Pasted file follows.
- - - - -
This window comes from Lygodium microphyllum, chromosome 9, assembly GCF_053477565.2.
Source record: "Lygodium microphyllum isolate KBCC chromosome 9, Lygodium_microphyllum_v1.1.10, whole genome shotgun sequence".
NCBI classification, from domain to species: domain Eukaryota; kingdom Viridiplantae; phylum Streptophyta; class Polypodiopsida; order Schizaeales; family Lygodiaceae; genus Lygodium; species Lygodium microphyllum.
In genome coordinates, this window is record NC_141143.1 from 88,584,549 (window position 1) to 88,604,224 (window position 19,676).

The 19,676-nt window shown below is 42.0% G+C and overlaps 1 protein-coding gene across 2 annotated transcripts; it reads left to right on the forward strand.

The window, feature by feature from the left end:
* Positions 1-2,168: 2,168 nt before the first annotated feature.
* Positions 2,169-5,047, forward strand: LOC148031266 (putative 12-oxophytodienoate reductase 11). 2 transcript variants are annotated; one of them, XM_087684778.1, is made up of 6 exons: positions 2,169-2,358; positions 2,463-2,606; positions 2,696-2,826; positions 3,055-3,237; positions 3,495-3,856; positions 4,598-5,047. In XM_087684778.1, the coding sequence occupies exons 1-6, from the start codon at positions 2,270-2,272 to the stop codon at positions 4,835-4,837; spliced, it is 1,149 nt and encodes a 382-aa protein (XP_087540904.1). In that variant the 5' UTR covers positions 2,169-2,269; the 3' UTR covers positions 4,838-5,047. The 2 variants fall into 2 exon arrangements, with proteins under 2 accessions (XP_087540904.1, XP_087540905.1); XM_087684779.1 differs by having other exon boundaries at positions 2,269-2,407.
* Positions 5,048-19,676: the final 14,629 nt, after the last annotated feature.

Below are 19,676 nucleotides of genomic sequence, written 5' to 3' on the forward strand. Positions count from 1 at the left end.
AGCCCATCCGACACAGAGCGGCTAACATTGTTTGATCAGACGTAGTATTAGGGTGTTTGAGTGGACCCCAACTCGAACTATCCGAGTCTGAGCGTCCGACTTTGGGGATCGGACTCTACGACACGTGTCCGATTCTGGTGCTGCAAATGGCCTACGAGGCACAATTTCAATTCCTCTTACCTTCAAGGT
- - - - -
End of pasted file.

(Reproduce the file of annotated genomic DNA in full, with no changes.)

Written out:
This window comes from Lygodium microphyllum, chromosome 9, assembly GCF_053477565.2.
Source record: "Lygodium microphyllum isolate KBCC chromosome 9, Lygodium_microphyllum_v1.1.10, whole genome shotgun sequence".
NCBI classification, from domain to species: domain Eukaryota; kingdom Viridiplantae; phylum Streptophyta; class Polypodiopsida; order Schizaeales; family Lygodiaceae; genus Lygodium; species Lygodium microphyllum.
In genome coordinates, this window is record NC_141143.1 from 88,584,549 (window position 1) to 88,604,224 (window position 19,676).

The 19,676-nt window shown below is 42.0% G+C and overlaps 1 protein-coding gene across 2 annotated transcripts; it reads left to right on the forward strand.

The window, feature by feature from the left end:
* Positions 1-2,168: 2,168 nt before the first annotated feature.
* Positions 2,169-5,047, forward strand: LOC148031266 (putative 12-oxophytodienoate reductase 11). 2 transcript variants are annotated; one of them, XM_087684778.1, is made up of 6 exons: positions 2,169-2,358; positions 2,463-2,606; positions 2,696-2,826; positions 3,055-3,237; positions 3,495-3,856; positions 4,598-5,047. In XM_087684778.1, the coding sequence occupies exons 1-6, from the start codon at positions 2,270-2,272 to the stop codon at positions 4,835-4,837; spliced, it is 1,149 nt and encodes a 382-aa protein (XP_087540904.1). In that variant the 5' UTR covers positions 2,169-2,269; the 3' UTR covers positions 4,838-5,047. The 2 variants fall into 2 exon arrangements, with proteins under 2 accessions (XP_087540904.1, XP_087540905.1); XM_087684779.1 differs by having other exon boundaries at positions 2,269-2,407.
* Positions 5,048-19,676: the final 14,629 nt, after the last annotated feature.

Below are 19,676 nucleotides of genomic sequence, written 5' to 3' on the forward strand. Positions count from 1 at the left end.
AGCCCATCCGACACAGAGCGGCTAACATTGTTTGATCAGACGTAGTATTAGGGTGTTTGAGTGGACCCCAACTCGAACTATCCGAGTCTGAGCGTCCGACTTTGGGGATCGGACTCTACGACACGTGTCCGATTCTGGTGCTGCAAATGGCCTACGAGGCACAATTTCAATTCCTCTTACCTTCAAGGT